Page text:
The Concerning Cancer-Obesity Link
by David Dunaief
Feb 10, 2021 | 6200 views | 0 0 comments | 835 835 recommendations | email to a friend | print
Dr. David Dunaief is located in Downtown Brooklyn and focuses on the integration of medicine, nutrition, fitness and stress management.
Dr. David Dunaief is located in Downtown Brooklyn and focuses on the integration of medicine, nutrition, fitness and stress management.
Obesity, while a disease in and of itself, is also associated with — and is potentially a significant contributor to — over 180 chronic diseases. While we tend to focus discussions of obesity around cardiovascular disease, hypertension and type 2 diabetes, obesity may also be a strong contributor to cancer risk. Let’s look at the evidence.

Watch out for cancer

One of the more challenging diseases to treat is cancer. What are the risk factors? Beyond family and personal history, obesity seems to be important. In fact, obesity may be a direct contributor to around four percent of cancers in men and ten percent in women.

Of particular concern in the U.S. are high incidences of colorectal cancer, pancreatic cancer and postmenopausal breast cancer attributed to excessive weight. In addition, there is about a 50 percent increased risk of death associated with cancer patients who are obese compared to those with a normal body mass index (BMI).

Why might this be the case? Fat is far from an inert or static substance. Fat contains adipokines, cell-signaling (communicating) proteins that ultimately may release inflammatory factors in those who have excessive fat. Inflammation increases the risk of tumor development and growth.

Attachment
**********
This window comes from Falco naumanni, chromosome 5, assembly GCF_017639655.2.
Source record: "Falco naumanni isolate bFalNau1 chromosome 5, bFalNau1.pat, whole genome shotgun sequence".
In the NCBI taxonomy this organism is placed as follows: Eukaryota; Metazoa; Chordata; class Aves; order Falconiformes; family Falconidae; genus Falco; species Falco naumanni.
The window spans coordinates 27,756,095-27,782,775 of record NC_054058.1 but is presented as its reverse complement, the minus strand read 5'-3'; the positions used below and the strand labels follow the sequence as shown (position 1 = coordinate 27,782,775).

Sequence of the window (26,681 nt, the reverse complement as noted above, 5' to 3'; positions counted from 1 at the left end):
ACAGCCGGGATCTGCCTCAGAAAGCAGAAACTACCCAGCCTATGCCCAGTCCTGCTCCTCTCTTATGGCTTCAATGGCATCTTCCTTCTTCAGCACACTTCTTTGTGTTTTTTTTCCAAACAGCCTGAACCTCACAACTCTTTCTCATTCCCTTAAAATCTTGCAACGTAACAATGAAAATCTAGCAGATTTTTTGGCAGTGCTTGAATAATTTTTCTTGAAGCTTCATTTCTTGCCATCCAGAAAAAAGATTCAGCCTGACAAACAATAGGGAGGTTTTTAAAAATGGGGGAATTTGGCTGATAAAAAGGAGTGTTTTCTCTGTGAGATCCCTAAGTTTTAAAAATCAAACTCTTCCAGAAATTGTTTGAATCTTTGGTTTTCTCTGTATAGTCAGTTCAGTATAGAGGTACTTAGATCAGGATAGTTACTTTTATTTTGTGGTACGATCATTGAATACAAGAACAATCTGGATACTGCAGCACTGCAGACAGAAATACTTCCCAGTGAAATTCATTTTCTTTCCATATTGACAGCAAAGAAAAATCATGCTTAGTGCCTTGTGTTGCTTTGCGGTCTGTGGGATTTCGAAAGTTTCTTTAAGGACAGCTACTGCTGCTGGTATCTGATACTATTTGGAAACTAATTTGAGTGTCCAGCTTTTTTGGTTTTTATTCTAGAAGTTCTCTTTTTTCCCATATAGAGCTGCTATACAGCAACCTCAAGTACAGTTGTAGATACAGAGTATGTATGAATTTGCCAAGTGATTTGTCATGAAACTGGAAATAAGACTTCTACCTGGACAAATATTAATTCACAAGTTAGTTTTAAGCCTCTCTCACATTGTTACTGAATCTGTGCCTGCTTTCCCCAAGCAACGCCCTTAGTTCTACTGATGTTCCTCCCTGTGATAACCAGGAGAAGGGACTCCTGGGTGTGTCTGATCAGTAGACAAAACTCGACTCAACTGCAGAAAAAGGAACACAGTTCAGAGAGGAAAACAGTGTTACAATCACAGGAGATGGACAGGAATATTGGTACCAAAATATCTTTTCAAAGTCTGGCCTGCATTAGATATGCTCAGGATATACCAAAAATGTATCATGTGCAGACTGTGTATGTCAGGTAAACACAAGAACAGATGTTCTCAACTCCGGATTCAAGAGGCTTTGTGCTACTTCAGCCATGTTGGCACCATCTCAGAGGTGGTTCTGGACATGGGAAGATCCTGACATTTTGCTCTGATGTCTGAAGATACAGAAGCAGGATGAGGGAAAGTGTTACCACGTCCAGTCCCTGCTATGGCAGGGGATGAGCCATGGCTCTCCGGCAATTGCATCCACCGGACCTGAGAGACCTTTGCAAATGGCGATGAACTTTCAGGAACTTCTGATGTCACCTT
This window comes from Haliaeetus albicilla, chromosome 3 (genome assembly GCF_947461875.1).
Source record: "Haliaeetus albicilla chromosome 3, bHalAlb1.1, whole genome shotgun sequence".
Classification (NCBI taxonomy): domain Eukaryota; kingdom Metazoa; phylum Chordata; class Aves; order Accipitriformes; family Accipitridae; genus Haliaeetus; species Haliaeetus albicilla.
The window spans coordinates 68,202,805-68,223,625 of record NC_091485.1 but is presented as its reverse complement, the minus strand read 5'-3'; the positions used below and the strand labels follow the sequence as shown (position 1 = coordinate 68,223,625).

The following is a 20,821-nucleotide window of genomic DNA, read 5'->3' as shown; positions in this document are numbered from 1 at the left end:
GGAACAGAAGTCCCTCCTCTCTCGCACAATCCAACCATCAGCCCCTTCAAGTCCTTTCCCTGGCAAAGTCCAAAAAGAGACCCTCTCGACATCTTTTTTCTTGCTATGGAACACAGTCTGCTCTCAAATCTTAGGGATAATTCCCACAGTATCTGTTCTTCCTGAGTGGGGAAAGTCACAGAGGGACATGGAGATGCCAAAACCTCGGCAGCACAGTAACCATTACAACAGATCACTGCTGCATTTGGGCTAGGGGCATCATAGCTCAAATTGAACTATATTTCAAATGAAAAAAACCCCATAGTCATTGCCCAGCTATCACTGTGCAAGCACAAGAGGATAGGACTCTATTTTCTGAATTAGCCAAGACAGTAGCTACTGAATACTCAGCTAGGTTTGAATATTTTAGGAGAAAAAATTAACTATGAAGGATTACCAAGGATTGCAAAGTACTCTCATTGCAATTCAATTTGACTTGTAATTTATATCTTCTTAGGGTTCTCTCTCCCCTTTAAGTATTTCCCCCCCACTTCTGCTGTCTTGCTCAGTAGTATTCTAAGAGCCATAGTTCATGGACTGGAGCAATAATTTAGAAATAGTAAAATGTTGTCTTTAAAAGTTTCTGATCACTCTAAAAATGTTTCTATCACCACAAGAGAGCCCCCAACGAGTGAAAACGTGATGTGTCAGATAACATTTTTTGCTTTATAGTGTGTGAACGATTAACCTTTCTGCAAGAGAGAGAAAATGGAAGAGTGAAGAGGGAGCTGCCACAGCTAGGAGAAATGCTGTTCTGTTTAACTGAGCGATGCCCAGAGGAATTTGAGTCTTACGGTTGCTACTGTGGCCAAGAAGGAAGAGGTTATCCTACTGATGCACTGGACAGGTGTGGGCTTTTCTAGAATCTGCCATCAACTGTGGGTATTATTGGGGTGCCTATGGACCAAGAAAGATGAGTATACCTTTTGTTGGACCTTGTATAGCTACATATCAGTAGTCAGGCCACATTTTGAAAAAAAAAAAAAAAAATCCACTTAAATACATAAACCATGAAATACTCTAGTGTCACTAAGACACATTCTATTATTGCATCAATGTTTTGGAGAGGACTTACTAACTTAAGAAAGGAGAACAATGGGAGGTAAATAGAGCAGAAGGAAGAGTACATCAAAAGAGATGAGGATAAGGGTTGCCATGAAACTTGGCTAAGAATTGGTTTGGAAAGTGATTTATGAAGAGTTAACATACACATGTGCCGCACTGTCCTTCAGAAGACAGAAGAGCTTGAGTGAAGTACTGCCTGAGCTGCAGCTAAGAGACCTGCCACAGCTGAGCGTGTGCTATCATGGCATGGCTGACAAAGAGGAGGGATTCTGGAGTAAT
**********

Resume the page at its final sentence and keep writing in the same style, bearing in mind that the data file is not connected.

Obesity and breast cancer

According to an analysis of the Women’s Health Initiative, those who were obese had increased risks of invasive breast cancer and of death once the diagnosis was made. The severity of the breast cancer and its complications were directly related to the severity of the obesity.

There was a 58 percent increased risk of advanced breast cancer in those with a BMI of greater than 35 kg/m2 versus those with normal BMI of less than 25 kg/m2. And this obese group also had a strong association with estrogen-receptor-positive breast cancer.

What can we do?

There is a potentially simple step that obese cancer patients may be able to take, the addition of vitamin D to weight loss. In a study in older overweight women, those who lost weight and received vitamin D supplementation were more likely to reduce inflammatory factor IL-6 than those who had weight loss without supplementation.

This was only the case if the women were vitamin D insufficient. Their blood levels had to be between 10 and 32 ng/mL to receive supplements.

Interestingly, it has been suggested that overweight patients are more likely to have low levels of vitamin D, because it gets sequestered in the fat cells, reducing its bioavailability. Weight loss helps reduce inflammation, but the authors also surmise that it may also help release sequestered vitamin D.

All of the study participants were placed on lifestyle modifications involving diet and exercise. The treatment group received 2,000 IU of vitamin D3 daily. Those who received vitamin D3 and lost 5 to 10 percent of body weight reduced their inflammation more than those in the vitamin D group who did not lose weight.

Lifestyle modifications for weight loss

In an ode to lifestyle modifications, a study of type 2 diabetes patients showed that diet helped reduce weight, while exercise helped maintain weight loss for five years. In this trial, 53 percent of patients who had initially lost 23 pounds, or nine percent of body weight, over 12 weeks and maintained it over one year were able to continue to maintain this weight loss and preserve muscle mass through diet and exercise over five years.

We know that obesity is overwhelming. It’s difficult to lose weight and even harder to reach a normal weight; however, the benefits far outweigh the challenges of remaining obese. Lifestyle modifications are a must that should be discussed with your doctor.
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